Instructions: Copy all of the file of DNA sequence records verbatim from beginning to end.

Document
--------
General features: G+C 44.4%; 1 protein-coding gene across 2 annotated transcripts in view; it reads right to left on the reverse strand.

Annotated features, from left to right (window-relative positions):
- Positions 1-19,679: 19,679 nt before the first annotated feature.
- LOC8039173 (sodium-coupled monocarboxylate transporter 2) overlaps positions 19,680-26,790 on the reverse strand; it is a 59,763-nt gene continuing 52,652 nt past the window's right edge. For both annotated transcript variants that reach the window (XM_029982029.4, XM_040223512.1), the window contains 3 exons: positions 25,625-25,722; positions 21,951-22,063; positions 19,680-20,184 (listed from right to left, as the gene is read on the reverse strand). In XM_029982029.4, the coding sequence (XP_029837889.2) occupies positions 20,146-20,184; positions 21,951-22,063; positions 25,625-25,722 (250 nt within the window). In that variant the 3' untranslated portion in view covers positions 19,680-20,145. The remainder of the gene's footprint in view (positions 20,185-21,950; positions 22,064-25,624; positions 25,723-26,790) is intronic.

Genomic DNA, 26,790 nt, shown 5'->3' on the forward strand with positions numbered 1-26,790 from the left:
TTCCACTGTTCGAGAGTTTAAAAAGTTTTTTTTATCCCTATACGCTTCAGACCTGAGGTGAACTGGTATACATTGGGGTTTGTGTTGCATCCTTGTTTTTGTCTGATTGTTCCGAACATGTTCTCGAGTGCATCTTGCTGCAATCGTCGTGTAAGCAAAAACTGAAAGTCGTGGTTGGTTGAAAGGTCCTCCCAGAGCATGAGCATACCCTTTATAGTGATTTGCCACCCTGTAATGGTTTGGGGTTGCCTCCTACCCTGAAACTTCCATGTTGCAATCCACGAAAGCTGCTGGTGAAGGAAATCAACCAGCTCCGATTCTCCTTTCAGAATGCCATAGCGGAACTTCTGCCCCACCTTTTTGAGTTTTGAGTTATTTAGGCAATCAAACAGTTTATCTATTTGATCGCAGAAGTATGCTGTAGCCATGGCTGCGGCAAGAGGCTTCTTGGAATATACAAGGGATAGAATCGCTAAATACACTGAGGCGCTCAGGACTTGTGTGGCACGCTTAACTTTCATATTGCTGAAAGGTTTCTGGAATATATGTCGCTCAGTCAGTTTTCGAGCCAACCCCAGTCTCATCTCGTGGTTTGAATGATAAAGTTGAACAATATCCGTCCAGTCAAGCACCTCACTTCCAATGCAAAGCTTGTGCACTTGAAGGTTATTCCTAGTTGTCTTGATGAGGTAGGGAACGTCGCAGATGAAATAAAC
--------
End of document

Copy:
General features: G+C 44.4%; 1 protein-coding gene across 2 annotated transcripts in view; it reads right to left on the reverse strand.

Annotated features, from left to right (window-relative positions):
- Positions 1-19,679: 19,679 nt before the first annotated feature.
- LOC8039173 (sodium-coupled monocarboxylate transporter 2) overlaps positions 19,680-26,790 on the reverse strand; it is a 59,763-nt gene continuing 52,652 nt past the window's right edge. For both annotated transcript variants that reach the window (XM_029982029.4, XM_040223512.1), the window contains 3 exons: positions 25,625-25,722; positions 21,951-22,063; positions 19,680-20,184 (listed from right to left, as the gene is read on the reverse strand). In XM_029982029.4, the coding sequence (XP_029837889.2) occupies positions 20,146-20,184; positions 21,951-22,063; positions 25,625-25,722 (250 nt within the window). In that variant the 3' untranslated portion in view covers positions 19,680-20,145. The remainder of the gene's footprint in view (positions 20,185-21,950; positions 22,064-25,624; positions 25,723-26,790) is intronic.

Genomic DNA, 26,790 nt, shown 5'->3' on the forward strand with positions numbered 1-26,790 from the left:
TTCCACTGTTCGAGAGTTTAAAAAGTTTTTTTTATCCCTATACGCTTCAGACCTGAGGTGAACTGGTATACATTGGGGTTTGTGTTGCATCCTTGTTTTTGTCTGATTGTTCCGAACATGTTCTCGAGTGCATCTTGCTGCAATCGTCGTGTAAGCAAAAACTGAAAGTCGTGGTTGGTTGAAAGGTCCTCCCAGAGCATGAGCATACCCTTTATAGTGATTTGCCACCCTGTAATGGTTTGGGGTTGCCTCCTACCCTGAAACTTCCATGTTGCAATCCACGAAAGCTGCTGGTGAAGGAAATCAACCAGCTCCGATTCTCCTTTCAGAATGCCATAGCGGAACTTCTGCCCCACCTTTTTGAGTTTTGAGTTATTTAGGCAATCAAACAGTTTATCTATTTGATCGCAGAAGTATGCTGTAGCCATGGCTGCGGCAAGAGGCTTCTTGGAATATACAAGGGATAGAATCGCTAAATACACTGAGGCGCTCAGGACTTGTGTGGCACGCTTAACTTTCATATTGCTGAAAGGTTTCTGGAATATATGTCGCTCAGTCAGTTTTCGAGCCAACCCCAGTCTCATCTCGTGGTTTGAATGATAAAGTTGAACAATATCCGTCCAGTCAAGCACCTCACTTCCAATGCAAAGCTTGTGCACTTGAAGGTTATTCCTAGTTGTCTTGATGAGGTAGGGAACGTCGCAGATGAAATAAAC